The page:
BLOG

Alternatives to Harsh Salts When Melting Ice

By Acme Homes 11-18-2019

Snow, ice, and everything nice. We wish! Those of us in Washington state, or other areas with a similar climate, know all too well the unpleasant gifts Winter comes home with. Icy doorsteps and driveways being one of them. Ice is not only bothersome, but it can also be quite dangerous to walk or drive on. That is why many cities and homeowners use a variety of ice melts to resolve this problem faster.

One ice melt most are familiar with is sodium chloride. The dish on this salt, however, is that it can be quite damaging to cars, driveways, vegetation, and water supplies. Good thing sodium chloride is not the only effective solution for melting ice! The team here at Acme Homes wants to help keep you and your home safe this Winter with these ice melt alternatives.

Sand

Kicking things off simply with this one. Any sort of gritty household material you may have can work. Sand, ash, coffee grinds. Sprinkling them over the ice will work to provide traction as well as create pockets in the ice that will attract more heat due to its darker color, thus helping it melt faster. You can use this eco-friendly trick in conjunction with some of the other suggestions in this list to really show that ice who’s boss.

Pickle Brine

Working similarly to saltwater, pickle brine is effective at melting ice at temperatures as low as -6 °F. When you hear news of snow and ice coming in, you can preemptively coat your driveway with the brine which will hinder ice from bonding with your masonry. This way, it will be much easier to remove in the morning.

NatGeo cites another powerful brine being used by residents of Wisconsin. That being a cheese brine. In other words, the water in which soft cheeses like mozzarella live. This brine can withstand freezing up to -21°F! So, it can be effective at melting ice on even the harshest of Winter days. The people of Wisconsin are on to something.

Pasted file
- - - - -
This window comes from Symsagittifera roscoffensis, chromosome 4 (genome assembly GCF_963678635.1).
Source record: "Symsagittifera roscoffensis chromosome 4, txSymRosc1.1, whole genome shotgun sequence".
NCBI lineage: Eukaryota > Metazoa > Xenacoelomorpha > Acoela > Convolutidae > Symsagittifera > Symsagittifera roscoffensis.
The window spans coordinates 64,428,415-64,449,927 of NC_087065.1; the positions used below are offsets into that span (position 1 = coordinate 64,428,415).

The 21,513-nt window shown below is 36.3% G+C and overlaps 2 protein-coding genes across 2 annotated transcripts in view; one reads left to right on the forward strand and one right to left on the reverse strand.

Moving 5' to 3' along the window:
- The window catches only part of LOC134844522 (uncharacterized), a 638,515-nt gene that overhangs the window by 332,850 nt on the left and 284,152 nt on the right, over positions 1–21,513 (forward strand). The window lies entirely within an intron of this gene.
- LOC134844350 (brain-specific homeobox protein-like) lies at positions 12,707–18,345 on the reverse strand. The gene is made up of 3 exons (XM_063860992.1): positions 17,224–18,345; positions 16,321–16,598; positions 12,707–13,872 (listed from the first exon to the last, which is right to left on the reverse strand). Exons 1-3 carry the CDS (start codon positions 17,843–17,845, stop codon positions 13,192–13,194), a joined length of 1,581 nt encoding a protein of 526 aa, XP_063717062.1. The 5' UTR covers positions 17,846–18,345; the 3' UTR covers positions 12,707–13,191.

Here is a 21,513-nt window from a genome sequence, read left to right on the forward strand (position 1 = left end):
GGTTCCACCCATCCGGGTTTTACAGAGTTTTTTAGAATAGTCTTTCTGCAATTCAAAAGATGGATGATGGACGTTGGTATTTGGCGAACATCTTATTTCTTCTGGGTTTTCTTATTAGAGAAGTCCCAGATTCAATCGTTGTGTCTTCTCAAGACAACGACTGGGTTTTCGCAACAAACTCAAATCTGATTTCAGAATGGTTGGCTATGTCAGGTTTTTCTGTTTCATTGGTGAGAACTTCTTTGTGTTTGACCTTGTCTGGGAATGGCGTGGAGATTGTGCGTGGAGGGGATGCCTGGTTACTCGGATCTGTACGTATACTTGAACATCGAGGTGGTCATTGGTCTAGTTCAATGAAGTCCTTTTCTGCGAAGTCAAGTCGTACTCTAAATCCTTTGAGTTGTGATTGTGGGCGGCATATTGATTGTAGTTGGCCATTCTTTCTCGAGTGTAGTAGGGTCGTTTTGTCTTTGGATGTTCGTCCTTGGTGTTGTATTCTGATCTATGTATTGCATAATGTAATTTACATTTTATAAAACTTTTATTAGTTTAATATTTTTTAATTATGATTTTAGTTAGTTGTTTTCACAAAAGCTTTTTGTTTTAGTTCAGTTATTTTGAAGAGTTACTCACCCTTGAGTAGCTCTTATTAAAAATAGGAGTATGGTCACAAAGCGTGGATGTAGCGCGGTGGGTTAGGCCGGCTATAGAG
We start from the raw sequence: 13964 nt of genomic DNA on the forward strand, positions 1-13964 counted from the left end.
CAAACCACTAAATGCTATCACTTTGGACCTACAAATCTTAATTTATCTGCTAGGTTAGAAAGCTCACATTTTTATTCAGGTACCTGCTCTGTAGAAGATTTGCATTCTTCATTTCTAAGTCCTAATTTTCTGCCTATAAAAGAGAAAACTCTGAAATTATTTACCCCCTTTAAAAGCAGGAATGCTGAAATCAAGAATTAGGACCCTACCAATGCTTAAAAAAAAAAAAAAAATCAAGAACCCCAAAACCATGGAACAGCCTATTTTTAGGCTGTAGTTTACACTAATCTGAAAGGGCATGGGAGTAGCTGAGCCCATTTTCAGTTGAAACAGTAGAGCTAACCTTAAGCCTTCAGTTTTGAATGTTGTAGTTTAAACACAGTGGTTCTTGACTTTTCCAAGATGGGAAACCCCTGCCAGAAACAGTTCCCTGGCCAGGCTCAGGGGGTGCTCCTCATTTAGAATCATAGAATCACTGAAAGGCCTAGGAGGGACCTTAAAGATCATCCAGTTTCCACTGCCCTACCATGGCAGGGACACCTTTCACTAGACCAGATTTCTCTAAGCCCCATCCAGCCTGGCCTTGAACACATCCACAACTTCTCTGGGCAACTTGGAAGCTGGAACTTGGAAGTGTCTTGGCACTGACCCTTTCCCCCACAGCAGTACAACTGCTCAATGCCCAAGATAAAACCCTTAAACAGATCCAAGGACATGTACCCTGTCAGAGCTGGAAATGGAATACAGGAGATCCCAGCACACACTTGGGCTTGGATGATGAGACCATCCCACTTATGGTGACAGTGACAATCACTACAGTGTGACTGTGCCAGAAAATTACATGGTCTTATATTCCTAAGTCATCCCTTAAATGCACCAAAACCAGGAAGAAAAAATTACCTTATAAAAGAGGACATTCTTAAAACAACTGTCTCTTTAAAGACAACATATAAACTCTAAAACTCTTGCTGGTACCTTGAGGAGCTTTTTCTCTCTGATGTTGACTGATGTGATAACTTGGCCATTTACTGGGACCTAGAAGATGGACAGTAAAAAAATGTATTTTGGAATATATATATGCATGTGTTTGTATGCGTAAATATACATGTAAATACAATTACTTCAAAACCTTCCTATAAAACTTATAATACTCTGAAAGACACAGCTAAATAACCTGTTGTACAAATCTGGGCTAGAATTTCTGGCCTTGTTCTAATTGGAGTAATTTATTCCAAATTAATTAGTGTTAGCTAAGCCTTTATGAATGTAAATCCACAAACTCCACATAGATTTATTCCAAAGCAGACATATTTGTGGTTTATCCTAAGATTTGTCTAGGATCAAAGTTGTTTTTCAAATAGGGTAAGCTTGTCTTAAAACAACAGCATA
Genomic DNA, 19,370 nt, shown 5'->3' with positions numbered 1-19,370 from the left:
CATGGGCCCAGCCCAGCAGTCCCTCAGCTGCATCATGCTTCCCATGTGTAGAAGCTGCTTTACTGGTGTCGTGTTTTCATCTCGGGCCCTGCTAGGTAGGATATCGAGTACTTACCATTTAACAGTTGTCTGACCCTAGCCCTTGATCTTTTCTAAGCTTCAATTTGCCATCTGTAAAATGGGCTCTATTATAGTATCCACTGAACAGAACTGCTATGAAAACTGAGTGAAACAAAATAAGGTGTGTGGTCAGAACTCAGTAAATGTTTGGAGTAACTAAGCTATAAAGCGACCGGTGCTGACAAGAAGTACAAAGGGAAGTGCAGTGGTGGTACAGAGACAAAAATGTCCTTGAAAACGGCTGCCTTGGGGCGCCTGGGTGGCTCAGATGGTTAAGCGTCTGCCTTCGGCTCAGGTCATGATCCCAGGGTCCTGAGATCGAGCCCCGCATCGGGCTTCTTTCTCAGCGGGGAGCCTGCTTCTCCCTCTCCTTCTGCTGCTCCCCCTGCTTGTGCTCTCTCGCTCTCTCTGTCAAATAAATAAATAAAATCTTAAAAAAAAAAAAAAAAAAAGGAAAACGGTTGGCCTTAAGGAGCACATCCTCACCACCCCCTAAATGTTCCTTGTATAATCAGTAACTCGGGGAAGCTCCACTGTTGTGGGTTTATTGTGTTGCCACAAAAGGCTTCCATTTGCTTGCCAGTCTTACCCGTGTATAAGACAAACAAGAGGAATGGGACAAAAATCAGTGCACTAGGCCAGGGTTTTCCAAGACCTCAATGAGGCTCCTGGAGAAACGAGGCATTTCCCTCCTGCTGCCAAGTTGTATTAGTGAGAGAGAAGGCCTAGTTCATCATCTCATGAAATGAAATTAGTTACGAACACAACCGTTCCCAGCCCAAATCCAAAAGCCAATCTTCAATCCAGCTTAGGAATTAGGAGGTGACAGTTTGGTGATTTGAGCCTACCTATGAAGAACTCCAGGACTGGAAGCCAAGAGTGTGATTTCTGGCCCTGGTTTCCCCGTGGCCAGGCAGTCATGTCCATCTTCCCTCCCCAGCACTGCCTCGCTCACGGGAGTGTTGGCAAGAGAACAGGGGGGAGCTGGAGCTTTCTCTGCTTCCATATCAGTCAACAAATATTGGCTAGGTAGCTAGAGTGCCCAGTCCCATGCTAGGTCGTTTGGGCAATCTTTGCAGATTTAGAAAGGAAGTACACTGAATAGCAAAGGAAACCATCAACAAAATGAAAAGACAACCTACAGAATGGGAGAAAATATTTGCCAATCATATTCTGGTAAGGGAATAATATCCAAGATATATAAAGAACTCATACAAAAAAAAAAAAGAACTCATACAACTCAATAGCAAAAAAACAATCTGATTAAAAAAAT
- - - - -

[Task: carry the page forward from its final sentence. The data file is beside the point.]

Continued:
*Make your own ice blasting brine by combining 2 lbs. of salt for every gallon of water needed.

Sugar Beet Juice

No, this beet juice isn’t going to stain your driveway bright red. Generally, this is a mixture of beet juice and salt, and it is actually a brown color. The mixture creates a sort of goo that holds onto the salt, curtailing its traveling into nearby water supplies.

Of course, your relationship with your shovel has not come to an end, but why not try making some of these DIY deicers yourself and take matters into your own hands this Winter. Because the only ice you should allow in your life should be followed by the word cream.

If this is your first time stopping by, Acme Homes LLC is a dynamic home builder in the Washington state area. Feel free to browse our photo gallery for examples of the work we do or take an interest in some of our other blogs that are geared towards homeowners.